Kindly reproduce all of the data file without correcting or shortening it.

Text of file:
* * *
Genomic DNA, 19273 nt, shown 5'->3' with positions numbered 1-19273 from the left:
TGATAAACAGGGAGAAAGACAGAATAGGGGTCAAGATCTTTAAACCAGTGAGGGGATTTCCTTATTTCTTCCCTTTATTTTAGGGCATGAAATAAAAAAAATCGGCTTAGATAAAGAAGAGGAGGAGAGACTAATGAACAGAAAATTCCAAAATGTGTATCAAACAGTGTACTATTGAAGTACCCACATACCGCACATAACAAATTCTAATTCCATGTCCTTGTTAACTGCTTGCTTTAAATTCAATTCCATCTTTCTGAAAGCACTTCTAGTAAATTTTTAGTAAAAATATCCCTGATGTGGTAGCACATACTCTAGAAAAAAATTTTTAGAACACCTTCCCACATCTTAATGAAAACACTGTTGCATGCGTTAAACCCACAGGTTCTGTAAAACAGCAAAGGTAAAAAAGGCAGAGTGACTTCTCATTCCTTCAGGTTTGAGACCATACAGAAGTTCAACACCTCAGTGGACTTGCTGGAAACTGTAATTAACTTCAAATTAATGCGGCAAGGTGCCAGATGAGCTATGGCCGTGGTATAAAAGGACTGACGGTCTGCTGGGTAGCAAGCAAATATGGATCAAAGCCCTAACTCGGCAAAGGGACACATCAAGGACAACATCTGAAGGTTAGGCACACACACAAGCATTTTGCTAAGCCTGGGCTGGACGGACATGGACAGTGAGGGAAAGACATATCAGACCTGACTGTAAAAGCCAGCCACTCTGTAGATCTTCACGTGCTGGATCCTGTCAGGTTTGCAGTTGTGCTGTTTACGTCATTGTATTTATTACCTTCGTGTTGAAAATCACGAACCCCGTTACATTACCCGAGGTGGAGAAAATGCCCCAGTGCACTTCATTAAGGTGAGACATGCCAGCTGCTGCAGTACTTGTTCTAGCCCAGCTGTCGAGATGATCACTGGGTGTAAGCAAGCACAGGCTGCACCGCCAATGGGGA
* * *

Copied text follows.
Genomic DNA, 19273 nt, shown 5'->3' with positions numbered 1-19273 from the left:
TGATAAACAGGGAGAAAGACAGAATAGGGGTCAAGATCTTTAAACCAGTGAGGGGATTTCCTTATTTCTTCCCTTTATTTTAGGGCATGAAATAAAAAAAATCGGCTTAGATAAAGAAGAGGAGGAGAGACTAATGAACAGAAAATTCCAAAATGTGTATCAAACAGTGTACTATTGAAGTACCCACATACCGCACATAACAAATTCTAATTCCATGTCCTTGTTAACTGCTTGCTTTAAATTCAATTCCATCTTTCTGAAAGCACTTCTAGTAAATTTTTAGTAAAAATATCCCTGATGTGGTAGCACATACTCTAGAAAAAAATTTTTAGAACACCTTCCCACATCTTAATGAAAACACTGTTGCATGCGTTAAACCCACAGGTTCTGTAAAACAGCAAAGGTAAAAAAGGCAGAGTGACTTCTCATTCCTTCAGGTTTGAGACCATACAGAAGTTCAACACCTCAGTGGACTTGCTGGAAACTGTAATTAACTTCAAATTAATGCGGCAAGGTGCCAGATGAGCTATGGCCGTGGTATAAAAGGACTGACGGTCTGCTGGGTAGCAAGCAAATATGGATCAAAGCCCTAACTCGGCAAAGGGACACATCAAGGACAACATCTGAAGGTTAGGCACACACACAAGCATTTTGCTAAGCCTGGGCTGGACGGACATGGACAGTGAGGGAAAGACATATCAGACCTGACTGTAAAAGCCAGCCACTCTGTAGATCTTCACGTGCTGGATCCTGTCAGGTTTGCAGTTGTGCTGTTTACGTCATTGTATTTATTACCTTCGTGTTGAAAATCACGAACCCCGTTACATTACCCGAGGTGGAGAAAATGCCCCAGTGCACTTCATTAAGGTGAGACATGCCAGCTGCTGCAGTACTTGTTCTAGCCCAGCTGTCGAGATGATCACTGGGTGTAAGCAAGCACAGGCTGCACCGCCAATGGGGA